Islam is based on the traditions and ideals, which are stipulated in the Quran. The directives and examples of the Prophet Muhammad reinforce these traditions and ideals. The Quran repeatedly gives expression on the need for treating men and women with equity and reproaches those who believe women to be inferior to men.
Women’s role in the formation of Islamic society in its first decades is well documented. Despite the historical data available, the fundamentalist and conservative forces that control the modern images of women have suppressed Islamic women’s place in religious history.
The various restrictions, social rules, and seclusion, isolation has emerged as one of the dominant features which characterizes the life and activities of Muslim women. The implicit view is that the existing social system, of the Muslim communities and women’s position there in has been maintained largely because of historical isolation.
The ideal image of women, as advocated by Quran, is not reflected in populist representation of Muslim women in contextual situation (Dawood, 2004). The women’s passivity, seclusion, and marginal place in Muslim society have little to do with Islamic tradition. However, they are, on the contrary, ideological constructs that are alien to Islam and effects of the misuse of power by reactionary forces.
The Quran: Relationship between Islam, Judaism, and Christianity
In relation to Islam, the position of Judaism and Christianity is both similar and different. The Jewish and Christian scriptures do not mention Muslims; they are not the subject of any doctrine or jurisdiction. However, the Church’s position toward Muslim differs from its position toward Jews.
Christianity does not proclaim that it was the True Islam (Verus Islam); it did not drive the Muslims out of Mecca by forbidding them to reside there. Unlike Jewry, deprived of any political power, Christians and Muslims built empires that were in constant confrontation.
Islam, on the contrary, places Judaism and Christianity in an identical position. Islam is considered as the “True Judaism” and the “True Christianity.” Jews and Christians are mentioned frequently in the Quran, the Sunna, and in biographies of the prophet (Dawood, 2004).
These normative writings formulate a doctrine concerning them, and a theological jurisdiction which they must be forced to abide by, as an obligation imposed on them. It is this Judeo-Christian bonding which makes it impossible for Christians to achieve a reconciliation with Islam against Israel.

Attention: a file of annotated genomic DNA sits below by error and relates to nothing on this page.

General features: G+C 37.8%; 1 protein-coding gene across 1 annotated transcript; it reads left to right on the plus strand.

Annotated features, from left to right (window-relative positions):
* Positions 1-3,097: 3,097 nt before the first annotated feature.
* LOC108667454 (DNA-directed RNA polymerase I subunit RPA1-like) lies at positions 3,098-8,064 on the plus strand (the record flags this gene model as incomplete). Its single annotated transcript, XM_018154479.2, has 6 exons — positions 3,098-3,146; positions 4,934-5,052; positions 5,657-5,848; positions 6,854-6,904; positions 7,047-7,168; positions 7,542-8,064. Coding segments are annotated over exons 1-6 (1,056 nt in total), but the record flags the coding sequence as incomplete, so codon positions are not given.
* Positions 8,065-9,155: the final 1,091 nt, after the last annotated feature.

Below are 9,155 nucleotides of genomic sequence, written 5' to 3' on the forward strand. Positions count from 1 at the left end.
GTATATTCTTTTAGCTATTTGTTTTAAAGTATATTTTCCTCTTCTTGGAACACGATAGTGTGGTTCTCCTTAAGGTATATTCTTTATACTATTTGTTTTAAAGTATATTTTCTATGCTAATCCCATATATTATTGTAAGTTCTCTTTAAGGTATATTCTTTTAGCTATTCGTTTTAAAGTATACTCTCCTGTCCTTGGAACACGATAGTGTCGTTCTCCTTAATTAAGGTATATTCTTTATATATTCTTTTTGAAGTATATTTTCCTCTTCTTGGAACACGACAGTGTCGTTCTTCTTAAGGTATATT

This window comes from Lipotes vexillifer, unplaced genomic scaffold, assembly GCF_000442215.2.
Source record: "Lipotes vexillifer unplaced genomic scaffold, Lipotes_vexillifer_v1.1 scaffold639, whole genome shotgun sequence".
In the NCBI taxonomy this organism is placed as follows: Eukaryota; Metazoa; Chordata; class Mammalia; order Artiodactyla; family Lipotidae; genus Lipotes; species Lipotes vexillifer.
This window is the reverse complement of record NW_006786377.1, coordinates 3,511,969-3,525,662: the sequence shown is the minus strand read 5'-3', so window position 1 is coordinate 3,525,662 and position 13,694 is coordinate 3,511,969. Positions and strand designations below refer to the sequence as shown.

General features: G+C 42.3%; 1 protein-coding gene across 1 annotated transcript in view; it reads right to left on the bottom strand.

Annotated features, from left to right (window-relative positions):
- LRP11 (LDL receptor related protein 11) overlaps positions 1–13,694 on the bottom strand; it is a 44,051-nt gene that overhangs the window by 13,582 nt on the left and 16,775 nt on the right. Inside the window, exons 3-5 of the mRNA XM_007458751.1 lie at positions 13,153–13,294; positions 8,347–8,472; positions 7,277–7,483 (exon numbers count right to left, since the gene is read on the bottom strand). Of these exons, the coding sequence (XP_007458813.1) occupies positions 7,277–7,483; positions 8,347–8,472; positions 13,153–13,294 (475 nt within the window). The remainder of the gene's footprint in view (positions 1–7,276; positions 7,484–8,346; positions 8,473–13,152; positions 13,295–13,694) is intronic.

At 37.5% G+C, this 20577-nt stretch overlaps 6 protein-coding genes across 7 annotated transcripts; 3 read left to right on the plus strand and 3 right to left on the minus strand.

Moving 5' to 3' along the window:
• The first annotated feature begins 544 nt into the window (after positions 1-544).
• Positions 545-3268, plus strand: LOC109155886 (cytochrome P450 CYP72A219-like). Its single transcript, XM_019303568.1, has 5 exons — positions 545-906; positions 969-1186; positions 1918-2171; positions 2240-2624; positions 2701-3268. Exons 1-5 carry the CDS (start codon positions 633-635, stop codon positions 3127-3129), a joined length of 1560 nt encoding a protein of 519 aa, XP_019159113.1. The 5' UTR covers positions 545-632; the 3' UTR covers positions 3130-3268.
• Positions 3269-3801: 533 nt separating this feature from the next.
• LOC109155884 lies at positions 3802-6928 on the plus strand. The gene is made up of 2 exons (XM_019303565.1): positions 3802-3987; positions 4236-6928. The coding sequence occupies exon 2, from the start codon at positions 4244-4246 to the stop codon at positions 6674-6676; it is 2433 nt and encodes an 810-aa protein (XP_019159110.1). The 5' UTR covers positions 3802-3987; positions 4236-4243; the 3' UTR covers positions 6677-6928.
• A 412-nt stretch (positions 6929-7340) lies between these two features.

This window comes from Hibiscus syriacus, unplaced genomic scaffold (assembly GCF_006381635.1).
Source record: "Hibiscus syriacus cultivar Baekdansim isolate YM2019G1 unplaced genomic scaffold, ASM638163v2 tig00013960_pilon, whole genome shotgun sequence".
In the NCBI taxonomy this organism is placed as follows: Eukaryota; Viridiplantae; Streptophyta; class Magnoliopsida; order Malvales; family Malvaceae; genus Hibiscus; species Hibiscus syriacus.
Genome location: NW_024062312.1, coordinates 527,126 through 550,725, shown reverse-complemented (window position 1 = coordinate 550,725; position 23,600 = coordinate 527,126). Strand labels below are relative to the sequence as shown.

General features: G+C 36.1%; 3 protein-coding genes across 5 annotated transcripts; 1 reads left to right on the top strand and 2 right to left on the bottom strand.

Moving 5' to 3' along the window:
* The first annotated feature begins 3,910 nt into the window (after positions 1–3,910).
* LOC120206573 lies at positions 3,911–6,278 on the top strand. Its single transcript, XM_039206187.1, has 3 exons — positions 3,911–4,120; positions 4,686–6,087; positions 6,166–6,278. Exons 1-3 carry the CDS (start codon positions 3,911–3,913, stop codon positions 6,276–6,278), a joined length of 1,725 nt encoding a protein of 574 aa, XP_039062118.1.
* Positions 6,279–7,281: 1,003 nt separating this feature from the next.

However, reconciliation with Israel involves rejecting the theologies of substitution, abandonment of jihad, and liberation from dhimmitude. Hence, the road to freedom for Christians is contrary to the knavery of dhimmi clergies. In addition, the doctrinal position concerning the Jews and Christians, inscribed in the Islamic revelation, unlike the Bible, constitutes the key obstacle to rapprochement with Islam.
The Quran: Marriage, Divorce, and Polygamy
Rules regarding marriage and divorce are highlighted in the Quran, and prophet Muhammad also reported that a Muslim has to perfect half of his religion when he marries. The Quran states that, God created mankind from one living soul, and from that soul a spouse was created so that man might find comfort in her (Quran 4:1; 7:107). Therefore, asceticism is not encouraged. Marriage was intended to be permanent.
Muhammad condemned men and women who frequently changed marriage partners and described divorce as the most detestable of all lawful things before God. However, provisions were made for divorce (Quran 2: 228-241). Traditionally, a husband could divorce a wife by reciting before witnesses three times, “I divorce you.” In modern Islamic societies, various laws prescribe the rules of divorce and the benefits of each party.
A major stereotype of Islam is that it allows a man to have many wives. It is true that the Quran permits a man to have up to four wives under certain conditions. It is a conditional permission and not a matter of necessity. A prerequisite of polygamy is for the wives to have the same rights and privileges.
The Quran insists that they be treated justly (4:3; 4:129). Although the Quran and tradition demonstrate that polygamy was permitted but practiced, it is not the rule of thumb in modern times. Many Islamic nations prohibit it; other control polygamy. The social and economic conditions of an individual affect his/her choice to have only one wife.
The Quran: Justification of Jihad
Jihad, in the Holy Quran, is declared warfare against injustice and oppression; which can only be carried out by an organized Muslim state. As such, an Islamic State has been given permission to fight against persecution in the society. The taking of any human life is not allowed, and this is stated in the Holy Quran, “Whosoever killed a single soul, except being a punishment for murder-is as if he killed the whole of mankind” (Quran 5:32).
Therefore, strict laws and rules that are derived from the Holy Quran govern the term Jihad. These teachings were ascribed to the Prophet Muhammad. In addition to Jihad’s strict laws and rules, there are moral and ethical teachings regarding them, as well. These teachings are based on fundamental teachings of the Holy Quran.
Quran, like the Christian Bible, depicts morality to its followers. Rules and guidelines are illustrated in an attempt to realize peaceful co-existence among the Muslim and Non-Muslim communities in the society. Occasionally, Non-Muslim communities have associated Islamic tradition and culture with war. This is the common stereotypes especially on the minimal understanding on Jihad’s rules and guidelines. As such, Quran focuses on spiritual and social harmony in the society.
Dawood, N. J. (2004). The Koran. London: Penguin.